By the time I found my way to the streets, it was well past noon. I stopped in a small Internet-friendly restaurant for lunch then hopped in a taxi to explore downtown. Again, lots of construction. I escaped the heat by ducking into Al Hariri Mosque. I paced leisurely through downtown Beirut then, in an effort to reach Damascus that night, decided that it was time to head back.

Shared Taxi Stand (Beirut) to Shared Taxi Stand (Damascus): 800 SYP / ~$17

It was the same charade as my morning logistics. I found a taxi, asked to be dropped off at the shared taxi stand (again, there’s only one), and in a matter of minutes, negotiated my way into a car. The driver was at first hesitant when he saw my American passport, but once I explained that I had already purchased a Syrian visa, he let me join his group. The ride back was uneventful, as no one spoke English. I napped.

At the first border stop in Lebanon, it was another crowd of pushy stamp-seekers, and it was another 30-45 minutes of fighting for one’s place in line. After crossing back into Syria, I waited in a short line, showed my visa to the immigration official and explained that I had only been gone a short while and was more than excited to get back “home” to Damascus. Those without visas, especially Americans, can wait up to 8 hours to get through this checkpoint, so I was quite pleased to be in and out in under 10 minutes. I must have done something right.

Shared Taxi Stand to Hotel: 200 SYP / ~$4

I ended my day where I started my day, at the Damascus shared taxi stand, nearly 12 hours after I had started. I found a local taxi to take me back to the Old City.

Total Money Spent on Transportation to and From Syria and Lebanon: ~$69 (and some change 🙂

20 thoughts on “From Syria to Lebanon (and Back) in $70”

  1. @Rejan: Well said daai! Missing mero Nepali pariwaar. Talk soon.

    @Anil: Good question. The sign and building looked real enough, but in this part of the world, who knows. A McDonald’s in central Turkey? Now that’s a find!

    @Dave and Deb: Americans typically don’t have any problems applying for a visa to the Syrian Embassy in D.C., but trying to buy one via the land borders from Jordan or Lebanon can take some time. I’ve heard from two people that it can take up to 8 hours of waiting/questioning, but fortunately I breezed through. Whew. Thanks for the StumbleUpon review! Talk soon.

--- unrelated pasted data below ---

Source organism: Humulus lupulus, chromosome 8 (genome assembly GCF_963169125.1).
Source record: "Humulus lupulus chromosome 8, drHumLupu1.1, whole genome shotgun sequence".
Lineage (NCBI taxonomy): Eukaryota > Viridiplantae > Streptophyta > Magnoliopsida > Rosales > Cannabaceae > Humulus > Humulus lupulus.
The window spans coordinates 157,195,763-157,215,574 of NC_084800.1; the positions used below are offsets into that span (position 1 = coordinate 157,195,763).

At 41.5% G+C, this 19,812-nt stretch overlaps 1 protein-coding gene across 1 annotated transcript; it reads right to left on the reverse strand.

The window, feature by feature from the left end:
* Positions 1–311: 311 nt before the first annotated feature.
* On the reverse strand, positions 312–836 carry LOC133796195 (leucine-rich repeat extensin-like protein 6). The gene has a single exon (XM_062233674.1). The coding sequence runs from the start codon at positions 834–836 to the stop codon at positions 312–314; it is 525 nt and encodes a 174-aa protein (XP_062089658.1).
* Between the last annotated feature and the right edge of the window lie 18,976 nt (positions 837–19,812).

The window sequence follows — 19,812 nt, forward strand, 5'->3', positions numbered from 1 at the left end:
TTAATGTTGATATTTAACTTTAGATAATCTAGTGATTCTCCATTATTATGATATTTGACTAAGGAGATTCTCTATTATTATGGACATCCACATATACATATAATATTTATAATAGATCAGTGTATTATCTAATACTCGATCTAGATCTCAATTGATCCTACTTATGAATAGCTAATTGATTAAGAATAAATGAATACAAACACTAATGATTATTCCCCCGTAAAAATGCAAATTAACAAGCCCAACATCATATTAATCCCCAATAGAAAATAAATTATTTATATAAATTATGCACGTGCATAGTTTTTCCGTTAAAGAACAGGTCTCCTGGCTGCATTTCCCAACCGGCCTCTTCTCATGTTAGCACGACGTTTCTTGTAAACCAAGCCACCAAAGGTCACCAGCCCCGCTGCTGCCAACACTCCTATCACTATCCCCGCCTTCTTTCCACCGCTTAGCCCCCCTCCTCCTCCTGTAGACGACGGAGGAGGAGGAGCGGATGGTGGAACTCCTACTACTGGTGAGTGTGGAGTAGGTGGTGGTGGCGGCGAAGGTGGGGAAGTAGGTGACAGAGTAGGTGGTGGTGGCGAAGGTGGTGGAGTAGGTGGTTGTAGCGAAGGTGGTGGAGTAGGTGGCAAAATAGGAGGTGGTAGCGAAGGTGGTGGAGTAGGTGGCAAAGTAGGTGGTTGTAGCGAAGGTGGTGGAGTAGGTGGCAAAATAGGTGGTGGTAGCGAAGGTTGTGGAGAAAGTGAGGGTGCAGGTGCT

2. Great post! I love how i have your feed going to my email. Goes right to my phone. I read through this while waiting in line for coffee (Tim hortons, not dunkin donuts) – But I had a good laugh. I would love to be in some random country to see a piece of home. I heard that Tim Hortons has a store in Afghanistan for the Canadian Soldiers. Great post!
    .-= Corbin at I backpack Canada´s last blog ..Stop Polar Bear Hunting =-.

  3. I waited those 8 hours at the border! We were students from the American Univ. of Beirut just driving through Syria to get to Jordan! Alas, when my Visa finally came through, our driver came running with my passport in hand shouting, “Ijit! Ijit!” (It came! It came!) My classmates all hugged me and shouted Congratulations. A few strangers even looked at me and said, “Mabrouk!” It was quite a surreal moment after such a long wait!

    1. @Zeina: Ooh, I can’t even imagine what that experience must have been like. Good to know that people were on your side though! I was happy to get in and out as quick as possible 🙂

  4. Alan, I found this to be very informative. I think I would love a quiet ride back to nap, but fear I would end up in a shared taxi with chatter-boxes. I’ll probably end up following suit and do what you did to commute between the two cities, got both visas already. Great blog post!

  5. Hey Alan,
    Thanks for the tips. I find it difficult to believe we can travel between two countries for such a low price! I guess your traveling experience really lets you find such amazing deals. I hope to visit Syria in a couple of years, so I will definitely hit up Lebanon too. Thanks again,
    Alex